Manatee no longer considered endangered– but is this a good thing?

It should be good news when a creature is removed from the endangered species list, but in the case of the West Indian manatee, which was downgraded from “endangered” to “threatened” last week, conservationists are reacting with more concern than celebration, according to reports.

The move was officially announced by the US Fish and Wildlife Service on Thursday, and as the Washington Post pointed out, the massive marine mammal has made a remarkable recovery over the past few decades, with the Florida manatee population rising from a few hundred when it was originally listed in 1973 to an estimated 6,620 today.

FWS spokesman Phil Kloer called the manatee “a success story” during a phone interview with Reuters, and in a statement, acting director Jim Kurth said, “While there is still more work to be done to fully recover manatee populations… manatee numbers are increasing and we are actively working with partners to address threats.”

However, not everyone sees it the same way, according to NPR. Florida Rep. Vern Buchanan (R) called the decision “HUGELY disappointing,” and told reporters that the move may harm his home state, where the creature known also known as the sea cow even has its own special license plate. Likewise, Patrick Rose, executive director of the Save the Manatee Club, said “We believe this is a devastating blow to manatees.”

“A federal reclassification at this time will seriously undermine the chances of securing the manatee’s long- term survival,” he added in a statement. “With the new federal administration threatening to cut 75% of regulations, including those that protect our wildlife and air and water quality, the move to downlist manatees can only be seen as a political one.”

Officials insist the species will continue to be protected

Rose said that he believes that the FWS acted “prematurely” in downgrading the threat to the manatee, adding that the agency does not have a plan in place for reducing watercraft-related threats or the potential loss of warm weather habitat the creatures rely upon in the winter.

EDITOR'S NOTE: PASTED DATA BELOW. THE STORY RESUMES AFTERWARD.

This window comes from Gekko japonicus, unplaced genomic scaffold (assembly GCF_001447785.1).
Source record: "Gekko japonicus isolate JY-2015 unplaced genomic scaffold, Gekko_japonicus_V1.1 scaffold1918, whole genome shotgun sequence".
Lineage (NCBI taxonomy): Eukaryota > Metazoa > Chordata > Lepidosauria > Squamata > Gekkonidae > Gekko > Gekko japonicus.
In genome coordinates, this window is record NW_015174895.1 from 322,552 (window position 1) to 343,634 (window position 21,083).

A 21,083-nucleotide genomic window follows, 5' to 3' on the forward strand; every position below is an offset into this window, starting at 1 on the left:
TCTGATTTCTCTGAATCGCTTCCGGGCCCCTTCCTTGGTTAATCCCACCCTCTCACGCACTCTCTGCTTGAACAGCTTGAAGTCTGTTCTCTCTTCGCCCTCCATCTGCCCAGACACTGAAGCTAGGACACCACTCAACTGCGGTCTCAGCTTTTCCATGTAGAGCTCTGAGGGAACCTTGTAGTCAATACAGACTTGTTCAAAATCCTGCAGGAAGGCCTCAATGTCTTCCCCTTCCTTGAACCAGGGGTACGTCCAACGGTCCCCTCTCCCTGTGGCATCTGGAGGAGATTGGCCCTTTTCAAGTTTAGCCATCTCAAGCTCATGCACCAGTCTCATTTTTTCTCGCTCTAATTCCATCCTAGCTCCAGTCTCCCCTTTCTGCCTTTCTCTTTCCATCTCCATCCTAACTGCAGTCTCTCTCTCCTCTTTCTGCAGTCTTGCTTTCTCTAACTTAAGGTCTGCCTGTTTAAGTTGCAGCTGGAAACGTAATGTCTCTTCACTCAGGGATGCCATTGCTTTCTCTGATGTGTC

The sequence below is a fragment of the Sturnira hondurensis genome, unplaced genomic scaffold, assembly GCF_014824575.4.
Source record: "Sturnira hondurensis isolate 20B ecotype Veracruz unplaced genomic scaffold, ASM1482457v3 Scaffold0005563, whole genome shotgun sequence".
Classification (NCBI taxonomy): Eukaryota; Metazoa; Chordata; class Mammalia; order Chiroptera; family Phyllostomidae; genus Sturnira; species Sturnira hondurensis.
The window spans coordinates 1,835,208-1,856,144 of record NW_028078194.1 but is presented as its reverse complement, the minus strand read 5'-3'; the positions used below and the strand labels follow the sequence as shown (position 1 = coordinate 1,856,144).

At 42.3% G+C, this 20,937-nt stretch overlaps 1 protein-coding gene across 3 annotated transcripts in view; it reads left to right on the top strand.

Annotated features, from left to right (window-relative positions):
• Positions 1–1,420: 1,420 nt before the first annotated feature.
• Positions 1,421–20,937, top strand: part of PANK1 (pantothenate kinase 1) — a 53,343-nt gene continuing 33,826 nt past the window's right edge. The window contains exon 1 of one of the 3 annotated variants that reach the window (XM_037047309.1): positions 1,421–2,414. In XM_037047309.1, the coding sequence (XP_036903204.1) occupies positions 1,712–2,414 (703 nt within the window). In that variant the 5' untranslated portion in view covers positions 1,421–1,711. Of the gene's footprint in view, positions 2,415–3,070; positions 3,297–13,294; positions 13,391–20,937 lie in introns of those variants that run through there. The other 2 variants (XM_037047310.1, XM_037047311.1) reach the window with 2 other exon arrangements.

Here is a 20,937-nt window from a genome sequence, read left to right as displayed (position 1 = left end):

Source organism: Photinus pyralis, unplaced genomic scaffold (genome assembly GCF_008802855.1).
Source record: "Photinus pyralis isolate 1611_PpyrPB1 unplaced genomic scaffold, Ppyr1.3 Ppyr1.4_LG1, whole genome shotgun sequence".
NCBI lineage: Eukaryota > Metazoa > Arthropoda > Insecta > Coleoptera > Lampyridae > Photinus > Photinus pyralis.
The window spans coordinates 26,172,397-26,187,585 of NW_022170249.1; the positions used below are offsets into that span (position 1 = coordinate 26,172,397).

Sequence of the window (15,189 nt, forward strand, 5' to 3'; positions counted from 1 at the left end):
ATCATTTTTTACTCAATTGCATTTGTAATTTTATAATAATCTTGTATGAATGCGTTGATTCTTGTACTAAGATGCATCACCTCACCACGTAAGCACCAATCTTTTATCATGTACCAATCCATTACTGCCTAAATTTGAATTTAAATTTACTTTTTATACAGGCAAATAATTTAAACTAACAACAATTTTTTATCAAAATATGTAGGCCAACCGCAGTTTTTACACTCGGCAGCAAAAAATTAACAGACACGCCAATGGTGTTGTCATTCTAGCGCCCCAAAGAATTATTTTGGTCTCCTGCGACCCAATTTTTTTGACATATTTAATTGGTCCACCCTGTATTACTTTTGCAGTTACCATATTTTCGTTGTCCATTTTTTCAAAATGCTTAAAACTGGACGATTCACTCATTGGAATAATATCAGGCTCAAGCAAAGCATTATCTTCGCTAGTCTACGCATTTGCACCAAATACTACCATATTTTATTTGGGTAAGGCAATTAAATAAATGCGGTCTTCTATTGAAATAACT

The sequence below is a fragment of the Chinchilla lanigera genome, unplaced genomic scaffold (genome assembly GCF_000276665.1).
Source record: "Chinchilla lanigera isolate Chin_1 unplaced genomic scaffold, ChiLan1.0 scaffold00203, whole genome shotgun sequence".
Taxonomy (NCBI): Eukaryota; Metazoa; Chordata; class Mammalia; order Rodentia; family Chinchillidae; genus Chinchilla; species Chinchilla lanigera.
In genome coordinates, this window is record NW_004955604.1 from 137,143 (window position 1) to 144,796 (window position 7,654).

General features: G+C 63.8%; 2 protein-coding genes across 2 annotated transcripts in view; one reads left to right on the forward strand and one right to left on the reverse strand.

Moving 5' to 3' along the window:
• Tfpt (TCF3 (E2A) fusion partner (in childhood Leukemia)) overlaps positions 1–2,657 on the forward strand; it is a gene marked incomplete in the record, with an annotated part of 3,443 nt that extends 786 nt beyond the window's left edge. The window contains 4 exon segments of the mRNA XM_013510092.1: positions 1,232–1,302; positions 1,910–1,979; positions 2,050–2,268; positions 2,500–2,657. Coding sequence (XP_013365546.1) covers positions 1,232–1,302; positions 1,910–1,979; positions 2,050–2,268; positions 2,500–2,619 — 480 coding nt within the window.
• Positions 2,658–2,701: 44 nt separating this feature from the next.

Frank Jackalone, director of the Florida chapter of the Sierra Club, also criticized the decision, telling Reuters that it will likely encourage local lawmakers to ease boating rules put in place to protect the species. State statistics indicate that 104 of the 520 manatees that died in Florida last year were killed by watercraft, while the Post reports that, based on statistics from the Center for Biological Diversity, at least 668 manatees were killed by boats from 2008 through 2014.

FWS officials emphasized that the manatee will “continue to be protected under the Marine Mammal Protection Act” and told NPR that they do not believe that the reclassification would have any significant affect on their population. While an “endangered” species is believed to be in danger of becoming extinct, a “threatened” one is considered to become endangered in the foreseeable future, the media outlet explained.

As part of the review process, the agency said that it looked at the status of the West Indian manatee, including the Florida manatee subspecies throughout its range, as well as the Antillean manatee (which is found in Puerto Rico, Mexico, Central America, northern South America and the Greater and Lesser Antilles).

They added that while the downlisting “represents a milestone for the manatee” that “important challenges still remain to ensuring the species’ long-term future throughout its range. As such,” the FWS insists that the species would “continue to be protected under the Marine Mammal Protection Act” and that the move would “not diminish any existing federal protections that will continue to play a vital role in the recovery of the species.”


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